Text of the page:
For a while I will have to blog day-by-day about Danja, Niger. So far my time here has been so rich and full that I think you might enjoy some details!
Sunday (Day 4): the blind and the broken (Hausa church)
There’s something incredibly rich about worshiping with believers in other cultures--each time I do, I see a picture of heaven where every tongue and tribe is represented.
Church today was in Hausa, the local language. June pointed me to the Bible verses that the pastor was speaking about, but other than that I had time to simply read, pray, and absorb what was going on.
Worship is more reserved and more laid back here in Niger than the churches I experienced in Benin. Each age group took a turn singing for the rest of the congregation, starting with the children, moving up to the adolescents, then the women, and then the men. But there was none of the booty-shaking, shoulder-pumping, exuberant dancing so prevalent in Benin and Togo. Instead, each group of singers stepped gently from right to left in time with the song.
"Reserved" does not by any stretch mean "boring" or "plain". I wish I could somehow portray to you the resonance of the drums the women played while they sang. As I leaned against the wall behind me I could feel every beat percussing through my heart and pulsing down my veins. One woman in particular had a beautifully haunting voice and I imagined the windswept desert underneath dark, starry skies while she sang.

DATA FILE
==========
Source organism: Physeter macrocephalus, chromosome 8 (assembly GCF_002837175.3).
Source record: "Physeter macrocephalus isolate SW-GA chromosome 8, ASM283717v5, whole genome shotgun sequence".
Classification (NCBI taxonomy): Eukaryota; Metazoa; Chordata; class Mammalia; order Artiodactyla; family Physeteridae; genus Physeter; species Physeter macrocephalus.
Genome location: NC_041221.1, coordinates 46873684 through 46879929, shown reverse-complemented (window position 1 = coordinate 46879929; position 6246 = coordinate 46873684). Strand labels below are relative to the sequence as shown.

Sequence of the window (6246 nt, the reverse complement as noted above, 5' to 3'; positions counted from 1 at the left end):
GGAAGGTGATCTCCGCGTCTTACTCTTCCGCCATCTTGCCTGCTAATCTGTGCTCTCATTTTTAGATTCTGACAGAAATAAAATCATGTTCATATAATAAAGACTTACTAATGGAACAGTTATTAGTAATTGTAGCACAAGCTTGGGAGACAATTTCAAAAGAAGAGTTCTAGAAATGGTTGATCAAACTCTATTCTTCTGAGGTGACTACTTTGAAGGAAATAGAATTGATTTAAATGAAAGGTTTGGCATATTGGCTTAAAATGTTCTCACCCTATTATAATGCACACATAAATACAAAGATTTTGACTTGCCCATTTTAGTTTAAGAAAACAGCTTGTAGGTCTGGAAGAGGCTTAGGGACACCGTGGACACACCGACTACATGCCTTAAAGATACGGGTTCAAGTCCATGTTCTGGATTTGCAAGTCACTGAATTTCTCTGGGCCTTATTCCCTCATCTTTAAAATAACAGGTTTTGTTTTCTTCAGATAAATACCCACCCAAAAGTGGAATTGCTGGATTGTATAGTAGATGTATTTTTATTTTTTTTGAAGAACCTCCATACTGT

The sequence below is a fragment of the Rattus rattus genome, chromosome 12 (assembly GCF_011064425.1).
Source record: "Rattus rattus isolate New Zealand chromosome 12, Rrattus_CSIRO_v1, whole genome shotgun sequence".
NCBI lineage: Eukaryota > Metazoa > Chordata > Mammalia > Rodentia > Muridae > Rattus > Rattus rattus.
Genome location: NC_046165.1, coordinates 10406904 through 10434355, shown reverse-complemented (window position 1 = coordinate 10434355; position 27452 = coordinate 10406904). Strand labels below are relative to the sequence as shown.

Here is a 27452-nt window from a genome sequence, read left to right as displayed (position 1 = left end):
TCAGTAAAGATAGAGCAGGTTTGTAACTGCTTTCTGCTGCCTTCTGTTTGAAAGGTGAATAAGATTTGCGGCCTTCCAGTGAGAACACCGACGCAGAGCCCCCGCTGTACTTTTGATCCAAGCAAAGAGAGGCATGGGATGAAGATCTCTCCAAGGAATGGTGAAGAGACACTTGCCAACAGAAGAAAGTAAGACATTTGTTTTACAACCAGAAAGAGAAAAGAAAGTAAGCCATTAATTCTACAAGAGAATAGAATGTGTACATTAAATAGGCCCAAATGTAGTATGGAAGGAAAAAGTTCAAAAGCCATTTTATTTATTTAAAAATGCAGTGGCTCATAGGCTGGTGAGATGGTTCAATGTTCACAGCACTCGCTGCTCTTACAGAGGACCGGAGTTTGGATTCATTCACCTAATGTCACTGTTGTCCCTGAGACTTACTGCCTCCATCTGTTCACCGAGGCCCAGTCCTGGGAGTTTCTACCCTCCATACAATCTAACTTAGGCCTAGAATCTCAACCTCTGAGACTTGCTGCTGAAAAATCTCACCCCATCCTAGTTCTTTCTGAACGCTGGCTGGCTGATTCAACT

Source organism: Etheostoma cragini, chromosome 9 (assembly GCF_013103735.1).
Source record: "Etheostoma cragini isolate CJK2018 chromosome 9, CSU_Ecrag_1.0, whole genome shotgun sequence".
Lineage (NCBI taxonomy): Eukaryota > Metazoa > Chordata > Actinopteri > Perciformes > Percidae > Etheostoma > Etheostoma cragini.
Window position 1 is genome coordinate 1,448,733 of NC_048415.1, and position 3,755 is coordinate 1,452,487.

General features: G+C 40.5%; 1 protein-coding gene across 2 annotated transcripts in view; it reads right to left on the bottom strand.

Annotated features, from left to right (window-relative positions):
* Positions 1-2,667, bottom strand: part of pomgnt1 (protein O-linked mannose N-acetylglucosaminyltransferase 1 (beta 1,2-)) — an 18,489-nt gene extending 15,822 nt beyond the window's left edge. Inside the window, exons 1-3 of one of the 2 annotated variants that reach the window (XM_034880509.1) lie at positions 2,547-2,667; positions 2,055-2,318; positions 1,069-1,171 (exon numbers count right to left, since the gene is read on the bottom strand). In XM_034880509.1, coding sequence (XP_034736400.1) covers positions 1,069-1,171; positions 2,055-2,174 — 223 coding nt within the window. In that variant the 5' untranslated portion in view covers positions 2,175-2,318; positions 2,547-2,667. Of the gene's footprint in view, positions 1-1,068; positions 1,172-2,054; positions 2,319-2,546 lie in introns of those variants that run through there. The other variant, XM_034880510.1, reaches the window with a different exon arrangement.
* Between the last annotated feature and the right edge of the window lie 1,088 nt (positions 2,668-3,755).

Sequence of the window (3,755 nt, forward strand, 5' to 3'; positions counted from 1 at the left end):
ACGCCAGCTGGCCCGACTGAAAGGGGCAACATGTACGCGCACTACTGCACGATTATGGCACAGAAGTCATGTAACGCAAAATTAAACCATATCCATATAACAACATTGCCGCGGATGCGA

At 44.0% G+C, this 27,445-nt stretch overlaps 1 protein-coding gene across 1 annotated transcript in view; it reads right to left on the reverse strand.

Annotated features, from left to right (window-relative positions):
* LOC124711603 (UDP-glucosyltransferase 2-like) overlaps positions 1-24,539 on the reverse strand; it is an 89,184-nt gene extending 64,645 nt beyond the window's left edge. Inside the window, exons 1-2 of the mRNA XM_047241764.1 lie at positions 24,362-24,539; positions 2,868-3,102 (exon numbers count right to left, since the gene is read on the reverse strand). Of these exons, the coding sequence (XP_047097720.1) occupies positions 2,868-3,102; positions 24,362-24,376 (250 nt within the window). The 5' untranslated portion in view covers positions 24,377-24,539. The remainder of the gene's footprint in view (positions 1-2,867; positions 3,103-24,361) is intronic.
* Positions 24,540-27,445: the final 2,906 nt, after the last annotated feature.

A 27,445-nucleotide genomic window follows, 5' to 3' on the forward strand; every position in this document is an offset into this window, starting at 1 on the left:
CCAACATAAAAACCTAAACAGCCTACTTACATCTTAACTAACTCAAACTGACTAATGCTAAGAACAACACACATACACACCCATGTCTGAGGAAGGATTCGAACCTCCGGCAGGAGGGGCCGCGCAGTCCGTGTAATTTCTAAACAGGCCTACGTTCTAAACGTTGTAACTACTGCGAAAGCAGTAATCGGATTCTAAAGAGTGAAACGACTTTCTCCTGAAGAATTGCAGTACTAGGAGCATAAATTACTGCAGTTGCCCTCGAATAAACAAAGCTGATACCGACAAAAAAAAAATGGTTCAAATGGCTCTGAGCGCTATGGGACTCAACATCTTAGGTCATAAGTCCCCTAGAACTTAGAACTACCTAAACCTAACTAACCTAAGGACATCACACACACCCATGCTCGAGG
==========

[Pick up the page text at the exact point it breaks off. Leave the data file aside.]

One of the ladies here for VVF surgery sat in front of us, and I gained a firsthand knowledge of some of the shame they experience. Just a subtle hint of urine at first, but as the service progressed the smell became more and more noticeable. She strove to keep a little distance between herself and the people sitting next to her. When she stood to sing a damp stain of urine appeared below her right foot, and it broke my heart. But she held her head high and sang nonetheless, a beautiful picture of hope and strength.
Many of the people filling the church were patients; I saw many with bandages on arms or legs or eyes. I think the only difference at home is that many of our wounds are the hidden, internal kind... sins like pride, jealousy, anger. These wounds are easier to hide, perhaps, but potentially more damaging at the end of the day. I’m so thankful for a God who loves us despite our wounds, and who loves us enough to want to heal us, no matter how painful the treatment may be.
After church was over, I watched a woman let her children wander ahead of her on the path home as she led a blind man. He simply called out and lifted his stick, while she took hold of the end and began to lead him. A little thing, really, but completely beautiful to watch.
Lord, let me not forget: I too have wounds in need of Your healing, and I too am blind in many ways.
Come, restore my vision.
Come, heal my brokenness.